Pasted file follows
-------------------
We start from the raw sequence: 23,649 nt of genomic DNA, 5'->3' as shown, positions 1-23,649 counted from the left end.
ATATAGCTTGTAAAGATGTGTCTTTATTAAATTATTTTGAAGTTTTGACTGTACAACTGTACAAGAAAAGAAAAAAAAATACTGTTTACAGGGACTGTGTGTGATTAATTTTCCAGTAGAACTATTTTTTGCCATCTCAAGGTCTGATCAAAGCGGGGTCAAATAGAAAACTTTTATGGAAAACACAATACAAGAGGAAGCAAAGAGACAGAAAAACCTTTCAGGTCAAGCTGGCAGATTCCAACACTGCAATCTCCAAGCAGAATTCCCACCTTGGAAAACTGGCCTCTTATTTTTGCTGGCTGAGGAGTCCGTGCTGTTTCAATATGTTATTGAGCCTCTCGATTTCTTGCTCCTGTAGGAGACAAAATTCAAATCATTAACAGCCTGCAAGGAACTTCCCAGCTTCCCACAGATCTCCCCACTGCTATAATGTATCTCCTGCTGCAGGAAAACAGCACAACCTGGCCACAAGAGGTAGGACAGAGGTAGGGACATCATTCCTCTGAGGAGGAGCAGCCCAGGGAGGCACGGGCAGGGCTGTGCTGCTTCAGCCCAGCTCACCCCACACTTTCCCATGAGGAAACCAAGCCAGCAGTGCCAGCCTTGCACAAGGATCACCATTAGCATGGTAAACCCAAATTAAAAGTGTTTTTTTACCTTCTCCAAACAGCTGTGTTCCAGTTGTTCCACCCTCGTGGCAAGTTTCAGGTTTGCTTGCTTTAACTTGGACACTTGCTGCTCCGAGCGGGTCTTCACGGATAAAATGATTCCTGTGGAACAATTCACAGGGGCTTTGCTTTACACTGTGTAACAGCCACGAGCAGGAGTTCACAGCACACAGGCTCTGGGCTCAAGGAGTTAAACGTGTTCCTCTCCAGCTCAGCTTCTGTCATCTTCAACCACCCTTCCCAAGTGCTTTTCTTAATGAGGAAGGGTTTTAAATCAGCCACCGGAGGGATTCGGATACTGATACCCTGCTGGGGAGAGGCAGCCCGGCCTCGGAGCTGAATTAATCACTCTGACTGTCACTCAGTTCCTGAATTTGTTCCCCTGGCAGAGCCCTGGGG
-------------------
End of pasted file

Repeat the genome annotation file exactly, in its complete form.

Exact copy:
We start from the raw sequence: 23,649 nt of genomic DNA, 5'->3' as shown, positions 1-23,649 counted from the left end.
ATATAGCTTGTAAAGATGTGTCTTTATTAAATTATTTTGAAGTTTTGACTGTACAACTGTACAAGAAAAGAAAAAAAAATACTGTTTACAGGGACTGTGTGTGATTAATTTTCCAGTAGAACTATTTTTTGCCATCTCAAGGTCTGATCAAAGCGGGGTCAAATAGAAAACTTTTATGGAAAACACAATACAAGAGGAAGCAAAGAGACAGAAAAACCTTTCAGGTCAAGCTGGCAGATTCCAACACTGCAATCTCCAAGCAGAATTCCCACCTTGGAAAACTGGCCTCTTATTTTTGCTGGCTGAGGAGTCCGTGCTGTTTCAATATGTTATTGAGCCTCTCGATTTCTTGCTCCTGTAGGAGACAAAATTCAAATCATTAACAGCCTGCAAGGAACTTCCCAGCTTCCCACAGATCTCCCCACTGCTATAATGTATCTCCTGCTGCAGGAAAACAGCACAACCTGGCCACAAGAGGTAGGACAGAGGTAGGGACATCATTCCTCTGAGGAGGAGCAGCCCAGGGAGGCACGGGCAGGGCTGTGCTGCTTCAGCCCAGCTCACCCCACACTTTCCCATGAGGAAACCAAGCCAGCAGTGCCAGCCTTGCACAAGGATCACCATTAGCATGGTAAACCCAAATTAAAAGTGTTTTTTTACCTTCTCCAAACAGCTGTGTTCCAGTTGTTCCACCCTCGTGGCAAGTTTCAGGTTTGCTTGCTTTAACTTGGACACTTGCTGCTCCGAGCGGGTCTTCACGGATAAAATGATTCCTGTGGAACAATTCACAGGGGCTTTGCTTTACACTGTGTAACAGCCACGAGCAGGAGTTCACAGCACACAGGCTCTGGGCTCAAGGAGTTAAACGTGTTCCTCTCCAGCTCAGCTTCTGTCATCTTCAACCACCCTTCCCAAGTGCTTTTCTTAATGAGGAAGGGTTTTAAATCAGCCACCGGAGGGATTCGGATACTGATACCCTGCTGGGGAGAGGCAGCCCGGCCTCGGAGCTGAATTAATCACTCTGACTGTCACTCAGTTCCTGAATTTGTTCCCCTGGCAGAGCCCTGGGG